We’re trying to ignore it, but there’s no escaping the fact that it’s getting seriously hot and we’re finding more reasons to avoid being outdoors.
However, pet owners who want to exercise their furry friends may still be braving the heat and humidity long after everyone else has gone into summer lockdown.
That’s we love this innovative toy that’s just come in stock at a Dubai pet shop (is it a first for the emirate? We haven’t seen it anywhere else!).
Seeing these happy cats joyously zip round a huge wheel has pretty much made our day!
One Fast Cat, creators of the 21-centimetre wheel, say it gives feisty felines a safe outlet for their energy, because it’s completely animal powered!
It’s also an effortless way to slim down chubby moggies and you can order it from www.dubaipetfood.com for AED 1,100.
As hilarious as high-speed cats are, there’s a serious message about protecting animals from the heat. Vets want to warn pet owners about the potential lethal consequences of leaving their animals outdoors.
Dubai’s largest veterinary hospital has already tackled six cases of heat stroke – including a parrot and a goat. The distressed bird was left in the garden for four hours, as the owner said it was being too noisy in the house, while goat was left in a vehicle’s boot while the driver carried out some jobs.
Dr Sara Elliott, British Veterinary Hospital’s director of veterinary services, is especially worried about the large number of ‘fashionable’ short-nosed pets in the country, such as Bulldogs, Pekingese and Pug breeds and Persian and British Shorthair cats.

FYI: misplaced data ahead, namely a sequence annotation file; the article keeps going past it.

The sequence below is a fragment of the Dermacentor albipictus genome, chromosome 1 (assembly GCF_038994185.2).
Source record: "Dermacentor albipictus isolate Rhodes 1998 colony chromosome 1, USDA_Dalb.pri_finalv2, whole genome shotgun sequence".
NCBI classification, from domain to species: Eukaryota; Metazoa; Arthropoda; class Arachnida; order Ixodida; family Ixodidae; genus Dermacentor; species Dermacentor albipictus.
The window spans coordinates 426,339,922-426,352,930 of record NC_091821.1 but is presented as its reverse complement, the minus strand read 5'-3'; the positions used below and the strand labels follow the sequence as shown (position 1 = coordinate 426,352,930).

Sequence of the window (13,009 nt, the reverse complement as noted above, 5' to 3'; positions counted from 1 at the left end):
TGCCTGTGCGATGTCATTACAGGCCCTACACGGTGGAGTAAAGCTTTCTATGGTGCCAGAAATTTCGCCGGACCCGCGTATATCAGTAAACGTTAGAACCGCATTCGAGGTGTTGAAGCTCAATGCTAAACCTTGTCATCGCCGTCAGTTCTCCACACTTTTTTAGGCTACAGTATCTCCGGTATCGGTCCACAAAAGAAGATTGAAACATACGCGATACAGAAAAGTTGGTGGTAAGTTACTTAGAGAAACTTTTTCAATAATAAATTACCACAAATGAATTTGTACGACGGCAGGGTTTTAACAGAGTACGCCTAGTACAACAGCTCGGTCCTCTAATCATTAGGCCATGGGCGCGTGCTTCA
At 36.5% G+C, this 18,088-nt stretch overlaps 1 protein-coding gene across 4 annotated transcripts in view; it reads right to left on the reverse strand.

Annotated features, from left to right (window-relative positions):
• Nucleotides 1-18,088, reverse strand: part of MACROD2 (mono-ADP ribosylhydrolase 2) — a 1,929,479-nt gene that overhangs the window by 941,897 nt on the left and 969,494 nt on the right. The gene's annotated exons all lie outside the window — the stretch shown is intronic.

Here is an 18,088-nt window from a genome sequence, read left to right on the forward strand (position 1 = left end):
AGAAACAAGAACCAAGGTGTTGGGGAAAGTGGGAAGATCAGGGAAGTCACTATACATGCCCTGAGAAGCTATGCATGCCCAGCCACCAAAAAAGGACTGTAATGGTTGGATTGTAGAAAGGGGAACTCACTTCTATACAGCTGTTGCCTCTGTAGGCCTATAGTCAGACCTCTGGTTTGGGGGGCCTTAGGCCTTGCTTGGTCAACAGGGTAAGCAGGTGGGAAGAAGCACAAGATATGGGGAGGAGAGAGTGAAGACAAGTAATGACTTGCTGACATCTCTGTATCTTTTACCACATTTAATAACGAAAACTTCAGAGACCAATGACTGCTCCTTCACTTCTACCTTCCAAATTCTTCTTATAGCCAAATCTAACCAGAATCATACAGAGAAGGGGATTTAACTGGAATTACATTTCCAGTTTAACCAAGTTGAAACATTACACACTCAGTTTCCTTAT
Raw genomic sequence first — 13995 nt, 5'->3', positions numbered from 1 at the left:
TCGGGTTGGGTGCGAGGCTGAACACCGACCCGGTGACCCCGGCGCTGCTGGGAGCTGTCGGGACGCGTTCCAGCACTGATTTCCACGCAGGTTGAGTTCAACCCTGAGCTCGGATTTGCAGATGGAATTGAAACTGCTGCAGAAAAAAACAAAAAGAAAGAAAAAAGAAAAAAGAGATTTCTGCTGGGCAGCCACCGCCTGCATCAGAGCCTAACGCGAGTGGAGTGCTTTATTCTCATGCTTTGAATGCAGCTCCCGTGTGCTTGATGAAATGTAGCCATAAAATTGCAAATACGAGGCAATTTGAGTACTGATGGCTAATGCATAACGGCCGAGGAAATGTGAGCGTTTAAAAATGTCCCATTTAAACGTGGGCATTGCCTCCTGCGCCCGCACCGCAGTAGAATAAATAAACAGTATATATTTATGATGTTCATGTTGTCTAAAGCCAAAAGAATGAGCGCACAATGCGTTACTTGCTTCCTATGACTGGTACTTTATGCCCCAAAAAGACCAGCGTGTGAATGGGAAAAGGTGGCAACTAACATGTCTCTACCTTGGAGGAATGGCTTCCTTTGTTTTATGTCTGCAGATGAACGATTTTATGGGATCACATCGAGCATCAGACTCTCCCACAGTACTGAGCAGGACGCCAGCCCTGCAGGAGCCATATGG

“The rise in the number of short nosed breeds in this hot country is phenomenal and sadly we fully expect to see a large number of this type of dog and cat being carried into our hospitals by their frantic owners after suffering exposure to the elements,” she said.
“Many airlines, such as Emirates, which has a fantastic record with transporting animals, refuse to relocate short nosed breeds between May and September, such is the vulnerability of the animals, so people must take note and realise the seriousness of the summer heat.”
Since March this year, the practice has already treated three dogs fallen foul of the heat, thankfully with all making a full recovery.
Animals who survive heat stroke can be left with long-term health problems, including damage to the brain, organs, hearing and sight, heart disease and changes in personality.
10 tips for keeping animals safe in the heat
- Don’t let your pets walk on ground you can’t hold the palm of your hand on for 15 seconds
- Never leave pets in a parked car for any amount of time in the heat
- Don’t leave pets unattended at home for more than eight hours
- Ensure home help are trained and briefed when looking after your animals
- Limit exercise times to evenings and mornings and only walk once long coats are trimmed
- Don’t rely on a fan – pets do not sweat like us, so fans can have little effect
- Provide ample shade and water whenever outside
- Prepare for power issues, by having a back up house to take your pet to in emergencies
- Consider effective gadgets, such as cool mats and jackets
- Remove or permanently close door flaps to the garden, which can jam with devastating consequences